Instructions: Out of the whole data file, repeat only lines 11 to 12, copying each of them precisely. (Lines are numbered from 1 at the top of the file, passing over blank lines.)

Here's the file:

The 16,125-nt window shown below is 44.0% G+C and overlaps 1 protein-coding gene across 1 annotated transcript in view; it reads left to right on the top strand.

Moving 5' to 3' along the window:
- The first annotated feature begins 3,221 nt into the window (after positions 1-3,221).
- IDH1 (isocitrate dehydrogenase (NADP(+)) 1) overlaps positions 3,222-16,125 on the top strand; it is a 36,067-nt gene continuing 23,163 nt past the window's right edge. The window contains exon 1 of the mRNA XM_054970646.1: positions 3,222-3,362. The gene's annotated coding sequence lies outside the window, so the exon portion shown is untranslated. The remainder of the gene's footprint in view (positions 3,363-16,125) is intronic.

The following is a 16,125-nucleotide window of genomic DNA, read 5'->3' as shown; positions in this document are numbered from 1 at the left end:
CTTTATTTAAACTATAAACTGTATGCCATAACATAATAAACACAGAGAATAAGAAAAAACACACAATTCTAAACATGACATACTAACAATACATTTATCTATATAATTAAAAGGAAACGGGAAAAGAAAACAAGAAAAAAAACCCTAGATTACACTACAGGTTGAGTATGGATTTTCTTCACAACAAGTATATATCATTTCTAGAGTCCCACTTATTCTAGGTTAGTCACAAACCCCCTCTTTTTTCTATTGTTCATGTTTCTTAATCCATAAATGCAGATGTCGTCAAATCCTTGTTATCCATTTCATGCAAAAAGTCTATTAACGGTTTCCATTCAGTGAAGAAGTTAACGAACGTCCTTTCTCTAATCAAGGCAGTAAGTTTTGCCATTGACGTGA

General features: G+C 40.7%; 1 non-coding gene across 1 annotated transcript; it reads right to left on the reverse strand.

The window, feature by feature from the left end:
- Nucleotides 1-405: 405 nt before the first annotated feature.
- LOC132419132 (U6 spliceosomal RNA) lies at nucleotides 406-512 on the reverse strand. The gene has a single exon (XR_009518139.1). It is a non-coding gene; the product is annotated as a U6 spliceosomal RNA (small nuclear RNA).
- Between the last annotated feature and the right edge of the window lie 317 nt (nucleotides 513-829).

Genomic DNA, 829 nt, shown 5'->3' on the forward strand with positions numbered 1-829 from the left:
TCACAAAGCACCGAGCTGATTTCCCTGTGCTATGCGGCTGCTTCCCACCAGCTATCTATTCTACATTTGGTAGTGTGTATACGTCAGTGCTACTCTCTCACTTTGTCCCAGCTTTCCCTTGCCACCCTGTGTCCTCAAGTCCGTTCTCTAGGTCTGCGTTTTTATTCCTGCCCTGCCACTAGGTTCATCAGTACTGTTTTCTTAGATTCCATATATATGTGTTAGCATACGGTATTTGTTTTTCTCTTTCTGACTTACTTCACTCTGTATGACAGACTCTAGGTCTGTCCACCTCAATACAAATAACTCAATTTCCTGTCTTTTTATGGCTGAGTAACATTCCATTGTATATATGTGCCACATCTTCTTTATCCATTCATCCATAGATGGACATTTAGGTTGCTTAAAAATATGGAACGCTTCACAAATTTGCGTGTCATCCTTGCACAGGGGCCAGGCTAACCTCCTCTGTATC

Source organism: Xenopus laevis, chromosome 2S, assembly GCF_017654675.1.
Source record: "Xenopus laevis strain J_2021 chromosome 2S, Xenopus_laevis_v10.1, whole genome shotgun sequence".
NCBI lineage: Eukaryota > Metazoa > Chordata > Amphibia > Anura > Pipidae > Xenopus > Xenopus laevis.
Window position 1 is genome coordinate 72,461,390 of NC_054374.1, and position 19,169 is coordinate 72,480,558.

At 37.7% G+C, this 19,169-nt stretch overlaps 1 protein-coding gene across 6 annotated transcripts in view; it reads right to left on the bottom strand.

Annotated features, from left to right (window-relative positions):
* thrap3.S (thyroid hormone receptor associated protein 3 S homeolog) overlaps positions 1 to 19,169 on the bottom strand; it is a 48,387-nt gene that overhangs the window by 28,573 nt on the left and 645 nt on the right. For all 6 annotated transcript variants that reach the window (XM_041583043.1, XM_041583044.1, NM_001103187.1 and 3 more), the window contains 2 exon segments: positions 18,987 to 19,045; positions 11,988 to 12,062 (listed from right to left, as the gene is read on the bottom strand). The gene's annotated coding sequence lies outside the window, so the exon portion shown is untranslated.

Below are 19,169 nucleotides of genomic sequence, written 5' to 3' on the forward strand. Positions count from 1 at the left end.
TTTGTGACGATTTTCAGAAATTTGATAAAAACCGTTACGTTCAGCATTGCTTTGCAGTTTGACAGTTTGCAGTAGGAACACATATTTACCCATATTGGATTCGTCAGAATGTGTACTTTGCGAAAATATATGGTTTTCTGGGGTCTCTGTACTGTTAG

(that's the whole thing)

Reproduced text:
- Between the last annotated feature and the right edge of the window lie 317 nt (nucleotides 513-829).

Genomic DNA, 829 nt, shown 5'->3' on the forward strand with positions numbered 1-829 from the left: